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My last post was very serious… and I realize that we need that seriousness at times in order to counter balance our often too casual relationship to life.

I was watching a movie called “The Beautiful Country” the other night. It was beautifully done and what was striking to me was the truthful depiction of what people in many other countries experience as a way of life… things that we are so far removed from. The main character, a Vietnamese young man, went through an extraordinary journey in order to come to “the beautiful country” of America. I was watching this and reflecting on how many patients I see every week who are horribly unhappy with their incredibly plush life. Reflecting on our obsession with being thin when people in many parts of the world would die to have some food and clean water. The disparity is simply incredible.

So when I say that we often have  a “too casual relationship to life,” this is what I am referring to. We have it good, really good and, in general, we do not take this seriously. I am bringing this up because we need to wake up. I’m not suggesting that we wallow in guilt or engage in idealist thoughts of returning to the “good old days,” when we lived on the land. It would be fantastic if we started by taking responsibility, right now, for where we are at and where we want to go. I see our relationship to food as a fantastic place to start.

What to do?

Start with giving thanks. This has nothing to with religion and everything to do with what is right. So much went into what is on your plate in any given moment. Before you dive in, take a moment and feel the gratitude in your Being for the gift that is in front of you.

Pay attention to what is in season in your area, and eat those foods. This establishes a fundamental, biologic and energetic connection between that which renews your very being, and the Earth system from which that springs. If we are really going to create a movement that leads to a sustainable future, we are going to have to experience this connection (between Earth and Man) at a cellular level. There is no better way to do this than to eat what the local earth brings forth in season.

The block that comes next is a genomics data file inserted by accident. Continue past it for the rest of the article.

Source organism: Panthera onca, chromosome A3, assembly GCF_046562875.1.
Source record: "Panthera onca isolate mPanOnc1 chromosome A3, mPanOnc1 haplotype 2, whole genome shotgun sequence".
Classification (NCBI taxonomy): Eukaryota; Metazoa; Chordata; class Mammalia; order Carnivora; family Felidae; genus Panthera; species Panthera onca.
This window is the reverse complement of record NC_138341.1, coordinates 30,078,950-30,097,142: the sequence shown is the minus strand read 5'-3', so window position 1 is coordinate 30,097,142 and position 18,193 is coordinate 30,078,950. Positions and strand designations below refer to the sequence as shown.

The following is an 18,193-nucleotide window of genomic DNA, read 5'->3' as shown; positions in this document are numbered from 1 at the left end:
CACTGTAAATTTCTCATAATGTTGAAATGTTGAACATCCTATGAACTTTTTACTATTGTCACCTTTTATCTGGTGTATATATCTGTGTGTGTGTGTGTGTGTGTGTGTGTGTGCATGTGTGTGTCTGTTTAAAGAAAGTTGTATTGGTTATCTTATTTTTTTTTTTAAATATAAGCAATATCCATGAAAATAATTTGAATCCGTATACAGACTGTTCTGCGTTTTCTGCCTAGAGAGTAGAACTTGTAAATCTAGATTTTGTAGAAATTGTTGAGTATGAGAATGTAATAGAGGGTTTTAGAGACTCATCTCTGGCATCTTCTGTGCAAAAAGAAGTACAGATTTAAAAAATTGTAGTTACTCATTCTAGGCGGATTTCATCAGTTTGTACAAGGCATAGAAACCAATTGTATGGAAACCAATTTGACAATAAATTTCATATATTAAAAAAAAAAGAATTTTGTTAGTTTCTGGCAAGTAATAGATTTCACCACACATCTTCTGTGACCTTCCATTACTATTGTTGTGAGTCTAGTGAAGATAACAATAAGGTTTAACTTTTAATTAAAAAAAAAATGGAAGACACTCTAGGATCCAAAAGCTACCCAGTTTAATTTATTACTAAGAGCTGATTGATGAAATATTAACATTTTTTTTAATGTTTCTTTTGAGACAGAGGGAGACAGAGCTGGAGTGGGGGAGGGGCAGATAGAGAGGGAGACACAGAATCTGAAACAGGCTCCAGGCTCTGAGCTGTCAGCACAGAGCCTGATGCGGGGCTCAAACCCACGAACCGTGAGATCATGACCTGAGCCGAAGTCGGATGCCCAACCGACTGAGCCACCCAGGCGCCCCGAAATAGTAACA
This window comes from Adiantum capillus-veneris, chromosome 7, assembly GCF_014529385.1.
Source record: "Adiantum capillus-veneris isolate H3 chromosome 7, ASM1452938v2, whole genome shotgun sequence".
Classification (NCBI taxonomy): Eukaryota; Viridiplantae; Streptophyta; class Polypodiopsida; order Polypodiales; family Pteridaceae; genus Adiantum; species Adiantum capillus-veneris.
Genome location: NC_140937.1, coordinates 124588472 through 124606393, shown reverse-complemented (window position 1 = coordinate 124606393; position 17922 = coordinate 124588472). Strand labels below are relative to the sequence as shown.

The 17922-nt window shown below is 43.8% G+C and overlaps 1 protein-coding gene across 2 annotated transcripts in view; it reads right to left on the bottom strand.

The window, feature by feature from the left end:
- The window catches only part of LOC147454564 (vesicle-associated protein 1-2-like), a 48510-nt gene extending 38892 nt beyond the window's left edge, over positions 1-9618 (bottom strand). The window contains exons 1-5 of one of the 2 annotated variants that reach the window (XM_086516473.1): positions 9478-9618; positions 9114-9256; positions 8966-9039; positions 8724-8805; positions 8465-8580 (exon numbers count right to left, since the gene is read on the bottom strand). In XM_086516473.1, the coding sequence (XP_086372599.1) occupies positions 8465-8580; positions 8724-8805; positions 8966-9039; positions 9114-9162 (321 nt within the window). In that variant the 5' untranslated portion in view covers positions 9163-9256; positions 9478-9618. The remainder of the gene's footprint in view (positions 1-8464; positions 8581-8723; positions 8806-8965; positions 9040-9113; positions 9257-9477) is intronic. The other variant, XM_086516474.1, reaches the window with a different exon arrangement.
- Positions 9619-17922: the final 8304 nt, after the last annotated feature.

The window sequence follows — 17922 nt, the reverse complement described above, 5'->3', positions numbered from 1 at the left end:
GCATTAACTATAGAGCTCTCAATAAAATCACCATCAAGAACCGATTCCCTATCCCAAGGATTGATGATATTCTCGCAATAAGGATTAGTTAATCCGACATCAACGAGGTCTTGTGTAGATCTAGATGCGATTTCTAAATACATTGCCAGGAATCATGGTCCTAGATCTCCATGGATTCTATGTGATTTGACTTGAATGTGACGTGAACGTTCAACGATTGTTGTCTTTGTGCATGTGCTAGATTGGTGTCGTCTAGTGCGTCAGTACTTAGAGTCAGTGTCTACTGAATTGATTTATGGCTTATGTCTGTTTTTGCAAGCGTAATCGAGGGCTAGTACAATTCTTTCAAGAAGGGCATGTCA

Right now it is Spring in the lush Northwest. Spring is the time of renewal and regrowth. This renewal happens in nature, and man/woman is not separate from that. When we eat foods in season we cultivate what I like to call “the spring within.”

I will post more on Spring Eating Tips in a couple of days. But for now I wanted to share with you one of my favorite spring recipes.

Sour Plum-marinated Asparagus

Vinegar from the Asian ume plum makes this marinate delightfully sour. The sour flavor can help to decongest the liver and gall bladder, which in turn supports the “spring within.” The juice from a ripe minneola, tangelo or orange rounds out the flavors and creates an inspiring movement of flavors in your mouth!

Serves: 4                                                       Preparation: 10 minutes
Cooking time: 5 to 10 minutes            Marinate: 1 to 3 hourIMG_4389

1 large bunch of asparagus

Marinade
⅓ cup unrefined, extra virgin olive oil
¼ cup ume plum vinegar
Juice from one medium-size orange or tangelo
2 tablespoons balsamic vinegar
2 teaspoons orange or tangelo zest

Wash and trim asparagus. Place in boiling, salted water for 3 to 5 minutes (less time for thinner asparagus). Rinse in cold water and place in 9- by 13-inch baking dish.

Mix all marinade ingredients together and pour over asparagus. Let marinate for up to 3 hours.

Pour extra marinade over steamed brown rice and lay asparagus over the top…hot or cold.

Save these juices to marinade other veggies, fresh free range chicken, or you can make a tasty dressing out of it!

Tiffany

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